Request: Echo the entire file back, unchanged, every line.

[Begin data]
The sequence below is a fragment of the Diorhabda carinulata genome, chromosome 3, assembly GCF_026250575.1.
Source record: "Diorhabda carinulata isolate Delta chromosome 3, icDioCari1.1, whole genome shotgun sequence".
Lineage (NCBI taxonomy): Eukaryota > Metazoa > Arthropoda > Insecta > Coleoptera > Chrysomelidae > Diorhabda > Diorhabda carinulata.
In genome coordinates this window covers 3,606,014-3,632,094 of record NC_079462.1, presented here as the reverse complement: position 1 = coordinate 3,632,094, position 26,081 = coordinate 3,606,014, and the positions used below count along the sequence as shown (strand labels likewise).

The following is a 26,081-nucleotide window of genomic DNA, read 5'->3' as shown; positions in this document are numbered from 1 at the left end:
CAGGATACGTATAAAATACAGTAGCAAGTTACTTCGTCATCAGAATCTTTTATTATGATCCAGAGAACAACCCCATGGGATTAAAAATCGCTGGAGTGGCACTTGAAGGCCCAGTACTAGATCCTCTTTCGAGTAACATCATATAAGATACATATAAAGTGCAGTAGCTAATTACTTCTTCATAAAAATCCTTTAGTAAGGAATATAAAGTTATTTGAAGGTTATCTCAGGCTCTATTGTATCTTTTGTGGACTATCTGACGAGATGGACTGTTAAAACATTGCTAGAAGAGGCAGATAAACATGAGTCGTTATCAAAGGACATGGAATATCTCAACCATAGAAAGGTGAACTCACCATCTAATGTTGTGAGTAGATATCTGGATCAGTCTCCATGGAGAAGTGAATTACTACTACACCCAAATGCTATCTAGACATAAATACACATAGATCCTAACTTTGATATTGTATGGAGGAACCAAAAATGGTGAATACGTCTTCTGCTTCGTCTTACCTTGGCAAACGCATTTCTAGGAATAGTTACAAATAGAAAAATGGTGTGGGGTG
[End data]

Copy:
The sequence below is a fragment of the Diorhabda carinulata genome, chromosome 3, assembly GCF_026250575.1.
Source record: "Diorhabda carinulata isolate Delta chromosome 3, icDioCari1.1, whole genome shotgun sequence".
Lineage (NCBI taxonomy): Eukaryota > Metazoa > Arthropoda > Insecta > Coleoptera > Chrysomelidae > Diorhabda > Diorhabda carinulata.
In genome coordinates this window covers 3,606,014-3,632,094 of record NC_079462.1, presented here as the reverse complement: position 1 = coordinate 3,632,094, position 26,081 = coordinate 3,606,014, and the positions used below count along the sequence as shown (strand labels likewise).

The following is a 26,081-nucleotide window of genomic DNA, read 5'->3' as shown; positions in this document are numbered from 1 at the left end:
CAGGATACGTATAAAATACAGTAGCAAGTTACTTCGTCATCAGAATCTTTTATTATGATCCAGAGAACAACCCCATGGGATTAAAAATCGCTGGAGTGGCACTTGAAGGCCCAGTACTAGATCCTCTTTCGAGTAACATCATATAAGATACATATAAAGTGCAGTAGCTAATTACTTCTTCATAAAAATCCTTTAGTAAGGAATATAAAGTTATTTGAAGGTTATCTCAGGCTCTATTGTATCTTTTGTGGACTATCTGACGAGATGGACTGTTAAAACATTGCTAGAAGAGGCAGATAAACATGAGTCGTTATCAAAGGACATGGAATATCTCAACCATAGAAAGGTGAACTCACCATCTAATGTTGTGAGTAGATATCTGGATCAGTCTCCATGGAGAAGTGAATTACTACTACACCCAAATGCTATCTAGACATAAATACACATAGATCCTAACTTTGATATTGTATGGAGGAACCAAAAATGGTGAATACGTCTTCTGCTTCGTCTTACCTTGGCAAACGCATTTCTAGGAATAGTTACAAATAGAAAAATGGTGTGGGGTG